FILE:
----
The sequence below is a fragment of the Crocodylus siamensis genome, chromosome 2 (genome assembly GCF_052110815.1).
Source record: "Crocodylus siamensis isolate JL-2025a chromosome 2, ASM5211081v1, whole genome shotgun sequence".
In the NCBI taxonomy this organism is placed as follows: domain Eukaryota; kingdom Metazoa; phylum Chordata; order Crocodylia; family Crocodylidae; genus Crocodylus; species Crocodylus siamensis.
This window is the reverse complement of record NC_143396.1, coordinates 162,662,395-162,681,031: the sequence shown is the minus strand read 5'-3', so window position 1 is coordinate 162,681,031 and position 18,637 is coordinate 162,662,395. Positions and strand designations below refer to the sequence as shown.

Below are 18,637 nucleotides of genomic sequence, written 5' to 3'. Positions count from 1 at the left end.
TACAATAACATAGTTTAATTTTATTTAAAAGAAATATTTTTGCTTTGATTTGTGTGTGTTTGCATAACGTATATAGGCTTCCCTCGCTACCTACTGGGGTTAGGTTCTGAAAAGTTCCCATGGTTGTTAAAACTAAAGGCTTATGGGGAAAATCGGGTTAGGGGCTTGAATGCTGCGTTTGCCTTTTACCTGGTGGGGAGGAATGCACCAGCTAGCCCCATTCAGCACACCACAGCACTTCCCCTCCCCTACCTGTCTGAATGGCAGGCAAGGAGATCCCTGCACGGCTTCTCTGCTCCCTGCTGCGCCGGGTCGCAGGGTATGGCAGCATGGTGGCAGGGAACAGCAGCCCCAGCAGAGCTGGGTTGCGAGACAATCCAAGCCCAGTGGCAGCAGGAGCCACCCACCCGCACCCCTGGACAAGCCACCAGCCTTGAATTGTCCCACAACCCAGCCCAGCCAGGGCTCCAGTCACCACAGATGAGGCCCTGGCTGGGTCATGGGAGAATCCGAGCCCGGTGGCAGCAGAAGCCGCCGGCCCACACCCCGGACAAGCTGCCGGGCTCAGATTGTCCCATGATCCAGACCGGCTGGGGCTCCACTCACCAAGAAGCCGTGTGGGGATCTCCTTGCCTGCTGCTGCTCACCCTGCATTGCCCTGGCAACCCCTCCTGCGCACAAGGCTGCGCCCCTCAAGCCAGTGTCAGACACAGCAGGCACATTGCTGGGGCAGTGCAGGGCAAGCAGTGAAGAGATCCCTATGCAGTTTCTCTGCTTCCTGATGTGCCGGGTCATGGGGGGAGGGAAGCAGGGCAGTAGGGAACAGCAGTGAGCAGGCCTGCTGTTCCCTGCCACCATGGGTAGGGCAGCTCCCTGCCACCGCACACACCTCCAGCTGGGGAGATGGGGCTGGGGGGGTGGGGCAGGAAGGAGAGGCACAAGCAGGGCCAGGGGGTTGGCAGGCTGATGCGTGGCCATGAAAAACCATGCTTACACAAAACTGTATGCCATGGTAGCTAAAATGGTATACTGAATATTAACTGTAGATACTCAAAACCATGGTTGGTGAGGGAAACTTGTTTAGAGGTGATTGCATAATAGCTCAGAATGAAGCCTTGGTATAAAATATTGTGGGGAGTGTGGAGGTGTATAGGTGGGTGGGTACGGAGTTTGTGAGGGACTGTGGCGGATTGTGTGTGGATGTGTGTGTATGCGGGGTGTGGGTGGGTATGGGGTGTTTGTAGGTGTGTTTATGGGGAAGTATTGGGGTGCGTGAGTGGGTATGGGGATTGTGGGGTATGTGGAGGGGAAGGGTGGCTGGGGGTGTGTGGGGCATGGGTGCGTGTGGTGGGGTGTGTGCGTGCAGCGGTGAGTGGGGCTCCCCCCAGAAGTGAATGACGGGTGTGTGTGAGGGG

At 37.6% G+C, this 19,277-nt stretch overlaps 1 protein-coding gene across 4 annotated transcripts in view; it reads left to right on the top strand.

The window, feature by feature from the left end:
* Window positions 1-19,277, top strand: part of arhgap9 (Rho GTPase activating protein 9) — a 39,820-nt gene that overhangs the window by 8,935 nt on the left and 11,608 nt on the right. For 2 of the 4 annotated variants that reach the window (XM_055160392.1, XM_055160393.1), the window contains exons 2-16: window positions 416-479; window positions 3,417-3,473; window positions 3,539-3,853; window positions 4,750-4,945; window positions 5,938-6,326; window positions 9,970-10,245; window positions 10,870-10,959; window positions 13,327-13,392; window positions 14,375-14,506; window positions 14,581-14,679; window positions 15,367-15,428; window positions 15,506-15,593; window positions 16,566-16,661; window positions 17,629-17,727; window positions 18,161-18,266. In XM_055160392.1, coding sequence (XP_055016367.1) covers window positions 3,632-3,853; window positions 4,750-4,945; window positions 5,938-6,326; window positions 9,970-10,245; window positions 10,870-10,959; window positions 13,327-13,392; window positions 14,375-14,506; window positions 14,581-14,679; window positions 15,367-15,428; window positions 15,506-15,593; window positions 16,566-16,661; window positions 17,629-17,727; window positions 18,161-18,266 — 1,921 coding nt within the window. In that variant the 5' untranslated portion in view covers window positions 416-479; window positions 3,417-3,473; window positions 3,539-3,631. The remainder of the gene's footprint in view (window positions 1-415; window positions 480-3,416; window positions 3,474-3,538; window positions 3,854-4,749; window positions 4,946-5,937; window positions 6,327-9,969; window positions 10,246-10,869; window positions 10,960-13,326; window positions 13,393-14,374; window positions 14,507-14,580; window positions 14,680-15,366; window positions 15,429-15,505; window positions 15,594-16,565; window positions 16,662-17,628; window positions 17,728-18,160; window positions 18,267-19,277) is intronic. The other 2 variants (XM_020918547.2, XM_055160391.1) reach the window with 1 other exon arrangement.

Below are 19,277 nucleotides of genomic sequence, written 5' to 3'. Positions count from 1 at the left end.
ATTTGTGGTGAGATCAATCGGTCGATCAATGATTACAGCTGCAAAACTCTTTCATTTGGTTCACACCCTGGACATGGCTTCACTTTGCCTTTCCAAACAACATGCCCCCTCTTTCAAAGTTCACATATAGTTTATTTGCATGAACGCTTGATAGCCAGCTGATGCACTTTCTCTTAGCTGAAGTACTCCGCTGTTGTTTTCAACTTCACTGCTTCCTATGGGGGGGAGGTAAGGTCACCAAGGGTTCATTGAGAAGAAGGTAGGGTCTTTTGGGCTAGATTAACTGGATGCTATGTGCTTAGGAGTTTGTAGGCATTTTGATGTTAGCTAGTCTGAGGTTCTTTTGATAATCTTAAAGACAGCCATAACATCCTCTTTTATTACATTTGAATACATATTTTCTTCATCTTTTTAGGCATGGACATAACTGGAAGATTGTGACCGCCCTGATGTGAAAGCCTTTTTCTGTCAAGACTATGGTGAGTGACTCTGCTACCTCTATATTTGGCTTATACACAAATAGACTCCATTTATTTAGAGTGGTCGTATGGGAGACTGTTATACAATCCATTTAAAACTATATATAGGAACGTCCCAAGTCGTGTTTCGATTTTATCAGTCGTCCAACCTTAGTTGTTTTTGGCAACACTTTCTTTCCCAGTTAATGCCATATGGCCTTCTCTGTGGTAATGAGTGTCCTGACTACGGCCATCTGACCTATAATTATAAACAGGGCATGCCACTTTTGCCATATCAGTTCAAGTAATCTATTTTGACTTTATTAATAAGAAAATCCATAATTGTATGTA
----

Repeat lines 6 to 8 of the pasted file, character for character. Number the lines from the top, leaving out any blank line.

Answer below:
TACAATAACATAGTTTAATTTTATTTAAAAGAAATATTTTTGCTTTGATTTGTGTGTGTTTGCATAACGTATATAGGCTTCCCTCGCTACCTACTGGGGTTAGGTTCTGAAAAGTTCCCATGGTTGTTAAAACTAAAGGCTTATGGGGAAAATCGGGTTAGGGGCTTGAATGCTGCGTTTGCCTTTTACCTGGTGGGGAGGAATGCACCAGCTAGCCCCATTCAGCACACCACAGCACTTCCCCTCCCCTACCTGTCTGAATGGCAGGCAAGGAGATCCCTGCACGGCTTCTCTGCTCCCTGCTGCGCCGGGTCGCAGGGTATGGCAGCATGGTGGCAGGGAACAGCAGCCCCAGCAGAGCTGGGTTGCGAGACAATCCAAGCCCAGTGGCAGCAGGAGCCACCCACCCGCACCCCTGGACAAGCCACCAGCCTTGAATTGTCCCACAACCCAGCCCAGCCAGGGCTCCAGTCACCACAGATGAGGCCCTGGCTGGGTCATGGGAGAATCCGAGCCCGGTGGCAGCAGAAGCCGCCGGCCCACACCCCGGACAAGCTGCCGGGCTCAGATTGTCCCATGATCCAGACCGGCTGGGGCTCCACTCACCAAGAAGCCGTGTGGGGATCTCCTTGCCTGCTGCTGCTCACCCTGCATTGCCCTGGCAACCCCTCCTGCGCACAAGGCTGCGCCCCTCAAGCCAGTGTCAGACACAGCAGGCACATTGCTGGGGCAGTGCAGGGCAAGCAGTGAAGAGATCCCTATGCAGTTTCTCTGCTTCCTGATGTGCCGGGTCATGGGGGGAGGGAAGCAGGGCAGTAGGGAACAGCAGTGAGCAGGCCTGCTGTTCCCTGCCACCATGGGTAGGGCAGCTCCCTGCCACCGCACACACCTCCAGCTGGGGAGATGGGGCTGGGGGGGTGGGGCAGGAAGGAGAGGCACAAGCAGGGCCAGGGGGTTGGCAGGCTGATGCGTGGCCATGAAAAACCATGCTTACACAAAACTGTATGCCATGGTAGCTAAAATGGTATACTGAATATTAACTGTAGATACTCAAAACCATGGTTGGTGAGGGAAACTTGTTTAGAGGTGATTGCATAATAGCTCAGAATGAAGCCTTGGTATAAAATATTGTGGGGAGTGTGGAGGTGTATAGGTGGGTGGGTACGGAGTTTGTGAGGGACTGTGGCGGATTGTGTGTGGATGTGTGTGTATGCGGGGTGTGGGTGGGTATGGGGTGTTTGTAGGTGTGTTTATGGGGAAGTATTGGGGTGCGTGAGTGGGTATGGGGATTGTGGGGTATGTGGAGGGGAAGGGTGGCTGGGGGTGTGTGGGGCATGGGTGCGTGTGGTGGGGTGTGTGCGTGCAGCGGTGAGTGGGGCTCCCCCCAGAAGTGAATGACGGGTGTGTGTGAGGGG

At 37.6% G+C, this 19,277-nt stretch overlaps 1 protein-coding gene across 4 annotated transcripts in view; it reads left to right on the top strand.

The window, feature by feature from the left end: